his article examines the amendment to Directive 2001/18 on deliberate release of GMOs that will allow Member States to opt out of growing EU-approved GM crops. Existing EU risk assessment and decision-making processes remain in place but Member States will be permitted to refuse to implement authorisations and ban a GM crop on limited grounds including: environmental policy objectives; town and country planning; land use; socio-economic impacts; agricultural policy; and public policy. This article will argue that, in leaving in place and untouched centralised approval systems for GM, the amendment is by no means guaranteed to appease either those Member States resistant to GM crops or those ready to exploit the potential of the technology. The article begins with a review of why controversy has surrounded the commercial growing of GM crops before reviewing the existing approval processes for GM crops in Europe. The recent reform and the reasons behind it are then explained and finally a critique is offered of the compromise proposal and its consequences are considered.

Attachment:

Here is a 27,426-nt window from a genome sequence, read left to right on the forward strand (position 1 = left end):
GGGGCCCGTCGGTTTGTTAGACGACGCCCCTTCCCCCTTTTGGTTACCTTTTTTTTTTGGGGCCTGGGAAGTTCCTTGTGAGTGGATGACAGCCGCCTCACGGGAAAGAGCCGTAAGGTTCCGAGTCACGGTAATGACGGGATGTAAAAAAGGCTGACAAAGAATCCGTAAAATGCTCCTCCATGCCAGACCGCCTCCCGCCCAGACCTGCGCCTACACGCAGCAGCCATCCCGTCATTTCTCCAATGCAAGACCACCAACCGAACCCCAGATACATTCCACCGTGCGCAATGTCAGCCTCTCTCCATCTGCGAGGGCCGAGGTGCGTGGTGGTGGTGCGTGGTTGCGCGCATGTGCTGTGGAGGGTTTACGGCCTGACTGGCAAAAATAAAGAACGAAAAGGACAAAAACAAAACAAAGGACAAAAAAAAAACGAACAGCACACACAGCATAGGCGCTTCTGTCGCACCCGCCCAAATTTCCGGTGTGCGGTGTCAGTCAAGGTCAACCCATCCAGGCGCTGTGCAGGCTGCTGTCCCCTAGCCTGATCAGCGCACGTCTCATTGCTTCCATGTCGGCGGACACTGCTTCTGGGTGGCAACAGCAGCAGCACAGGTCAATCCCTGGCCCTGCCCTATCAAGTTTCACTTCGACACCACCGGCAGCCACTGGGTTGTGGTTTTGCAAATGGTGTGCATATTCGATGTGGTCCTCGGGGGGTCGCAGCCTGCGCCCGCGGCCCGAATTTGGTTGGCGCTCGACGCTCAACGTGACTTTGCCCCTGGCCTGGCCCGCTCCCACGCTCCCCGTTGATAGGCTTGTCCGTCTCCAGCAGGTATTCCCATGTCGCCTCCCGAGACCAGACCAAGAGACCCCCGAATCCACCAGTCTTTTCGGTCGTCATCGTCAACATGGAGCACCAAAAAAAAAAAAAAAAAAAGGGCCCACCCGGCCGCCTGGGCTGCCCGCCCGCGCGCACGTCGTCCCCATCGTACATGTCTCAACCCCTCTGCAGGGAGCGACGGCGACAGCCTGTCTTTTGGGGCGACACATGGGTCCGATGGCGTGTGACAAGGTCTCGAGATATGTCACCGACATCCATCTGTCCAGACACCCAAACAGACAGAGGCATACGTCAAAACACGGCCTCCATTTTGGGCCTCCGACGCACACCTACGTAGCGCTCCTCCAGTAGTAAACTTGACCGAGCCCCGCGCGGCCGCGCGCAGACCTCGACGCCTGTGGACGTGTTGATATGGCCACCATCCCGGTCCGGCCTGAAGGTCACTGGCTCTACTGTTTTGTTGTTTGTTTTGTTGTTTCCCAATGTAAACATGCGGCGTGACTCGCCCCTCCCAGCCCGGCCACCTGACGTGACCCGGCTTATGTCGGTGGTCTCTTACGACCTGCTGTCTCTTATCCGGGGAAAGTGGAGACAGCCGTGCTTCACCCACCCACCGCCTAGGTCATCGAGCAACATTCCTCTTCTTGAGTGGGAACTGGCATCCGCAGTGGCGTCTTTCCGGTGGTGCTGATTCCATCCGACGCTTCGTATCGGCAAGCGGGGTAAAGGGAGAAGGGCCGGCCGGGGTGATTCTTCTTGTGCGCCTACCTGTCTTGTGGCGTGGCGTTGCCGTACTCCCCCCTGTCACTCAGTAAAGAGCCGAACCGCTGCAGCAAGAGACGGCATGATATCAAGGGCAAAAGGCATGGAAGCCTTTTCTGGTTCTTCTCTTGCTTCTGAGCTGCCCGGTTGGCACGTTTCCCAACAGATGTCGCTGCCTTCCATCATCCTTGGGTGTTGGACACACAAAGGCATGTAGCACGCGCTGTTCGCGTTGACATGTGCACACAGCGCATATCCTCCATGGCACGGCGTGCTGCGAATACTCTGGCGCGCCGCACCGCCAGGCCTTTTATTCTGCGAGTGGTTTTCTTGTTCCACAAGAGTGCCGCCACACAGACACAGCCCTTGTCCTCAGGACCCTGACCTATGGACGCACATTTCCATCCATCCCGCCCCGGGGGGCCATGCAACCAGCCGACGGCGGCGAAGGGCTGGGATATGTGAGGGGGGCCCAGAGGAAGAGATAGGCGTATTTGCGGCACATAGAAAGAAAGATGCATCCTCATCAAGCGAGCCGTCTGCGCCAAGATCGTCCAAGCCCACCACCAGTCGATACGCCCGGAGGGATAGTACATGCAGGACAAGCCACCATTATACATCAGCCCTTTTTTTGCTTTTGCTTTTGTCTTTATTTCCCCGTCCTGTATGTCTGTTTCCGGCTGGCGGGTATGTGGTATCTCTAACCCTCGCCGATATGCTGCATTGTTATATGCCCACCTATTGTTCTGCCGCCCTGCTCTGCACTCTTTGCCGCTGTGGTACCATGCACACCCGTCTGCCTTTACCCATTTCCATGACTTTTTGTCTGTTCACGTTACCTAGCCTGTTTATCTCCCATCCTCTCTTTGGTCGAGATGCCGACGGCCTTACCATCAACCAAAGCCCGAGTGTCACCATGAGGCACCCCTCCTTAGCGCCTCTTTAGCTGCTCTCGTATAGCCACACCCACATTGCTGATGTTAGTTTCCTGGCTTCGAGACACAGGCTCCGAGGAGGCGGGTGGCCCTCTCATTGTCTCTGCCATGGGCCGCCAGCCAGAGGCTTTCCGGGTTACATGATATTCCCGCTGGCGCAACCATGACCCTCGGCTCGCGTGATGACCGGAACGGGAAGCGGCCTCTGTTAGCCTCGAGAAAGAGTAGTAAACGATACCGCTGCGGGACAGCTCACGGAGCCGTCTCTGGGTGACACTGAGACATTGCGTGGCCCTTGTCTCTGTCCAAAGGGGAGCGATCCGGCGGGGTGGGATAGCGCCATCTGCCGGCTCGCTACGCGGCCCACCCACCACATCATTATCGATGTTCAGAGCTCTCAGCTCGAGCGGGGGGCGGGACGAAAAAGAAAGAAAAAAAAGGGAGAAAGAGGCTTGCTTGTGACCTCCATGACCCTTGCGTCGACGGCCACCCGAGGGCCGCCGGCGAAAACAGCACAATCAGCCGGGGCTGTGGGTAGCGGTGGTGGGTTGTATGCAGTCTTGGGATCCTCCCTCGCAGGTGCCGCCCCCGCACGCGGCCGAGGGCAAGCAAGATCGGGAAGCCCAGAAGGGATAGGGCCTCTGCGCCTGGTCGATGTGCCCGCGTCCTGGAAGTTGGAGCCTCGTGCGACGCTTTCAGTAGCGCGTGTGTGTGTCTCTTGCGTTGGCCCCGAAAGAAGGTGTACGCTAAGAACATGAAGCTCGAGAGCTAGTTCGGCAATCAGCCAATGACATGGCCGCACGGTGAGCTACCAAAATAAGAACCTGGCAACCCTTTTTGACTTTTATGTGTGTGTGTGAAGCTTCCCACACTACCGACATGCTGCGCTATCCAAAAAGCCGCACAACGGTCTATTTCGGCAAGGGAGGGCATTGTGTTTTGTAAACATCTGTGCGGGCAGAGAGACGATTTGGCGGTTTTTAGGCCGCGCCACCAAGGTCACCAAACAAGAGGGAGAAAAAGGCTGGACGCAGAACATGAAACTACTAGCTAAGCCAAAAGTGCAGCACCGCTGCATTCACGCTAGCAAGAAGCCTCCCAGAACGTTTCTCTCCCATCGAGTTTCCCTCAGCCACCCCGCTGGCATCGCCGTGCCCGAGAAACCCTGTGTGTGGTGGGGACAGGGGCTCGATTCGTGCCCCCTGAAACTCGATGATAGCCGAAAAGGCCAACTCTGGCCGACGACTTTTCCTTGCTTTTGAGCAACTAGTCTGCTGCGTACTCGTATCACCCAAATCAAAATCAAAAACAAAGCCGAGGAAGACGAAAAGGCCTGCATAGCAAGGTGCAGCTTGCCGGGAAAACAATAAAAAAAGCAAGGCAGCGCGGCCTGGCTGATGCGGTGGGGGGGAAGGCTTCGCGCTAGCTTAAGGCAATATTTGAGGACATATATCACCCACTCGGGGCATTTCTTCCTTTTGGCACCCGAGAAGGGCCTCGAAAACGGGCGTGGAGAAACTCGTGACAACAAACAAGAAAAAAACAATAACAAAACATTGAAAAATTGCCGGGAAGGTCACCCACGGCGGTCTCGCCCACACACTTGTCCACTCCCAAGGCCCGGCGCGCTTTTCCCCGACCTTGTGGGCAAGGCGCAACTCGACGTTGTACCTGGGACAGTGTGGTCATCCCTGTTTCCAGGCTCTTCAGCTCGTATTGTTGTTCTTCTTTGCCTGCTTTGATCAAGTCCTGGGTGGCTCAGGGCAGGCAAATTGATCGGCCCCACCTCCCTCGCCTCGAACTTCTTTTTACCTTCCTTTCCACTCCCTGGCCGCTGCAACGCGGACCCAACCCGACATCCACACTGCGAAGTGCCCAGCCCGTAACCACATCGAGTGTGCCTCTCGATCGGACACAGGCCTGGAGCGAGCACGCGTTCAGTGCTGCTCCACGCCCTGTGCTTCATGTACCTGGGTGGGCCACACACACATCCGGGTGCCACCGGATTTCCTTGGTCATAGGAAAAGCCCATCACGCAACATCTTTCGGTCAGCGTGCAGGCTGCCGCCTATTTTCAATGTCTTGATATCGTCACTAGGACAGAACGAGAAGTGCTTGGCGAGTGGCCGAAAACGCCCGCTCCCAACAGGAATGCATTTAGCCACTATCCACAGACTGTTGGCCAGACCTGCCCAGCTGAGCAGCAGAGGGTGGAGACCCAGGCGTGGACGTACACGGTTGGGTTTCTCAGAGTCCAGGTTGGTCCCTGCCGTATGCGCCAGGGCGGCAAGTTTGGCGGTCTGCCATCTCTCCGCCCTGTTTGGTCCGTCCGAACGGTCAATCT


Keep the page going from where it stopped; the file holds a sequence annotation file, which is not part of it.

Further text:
|Number of pages||192|
|Journal||Bio-Science Law Review|
|Publication status||Published - 1 Jun 2015|
Bibliographical noteThis paper was re-published in (2014) 26(6) Environmental Law and Management 218
- GM Crops
ASJC Scopus subject areas
- Social Sciences(all)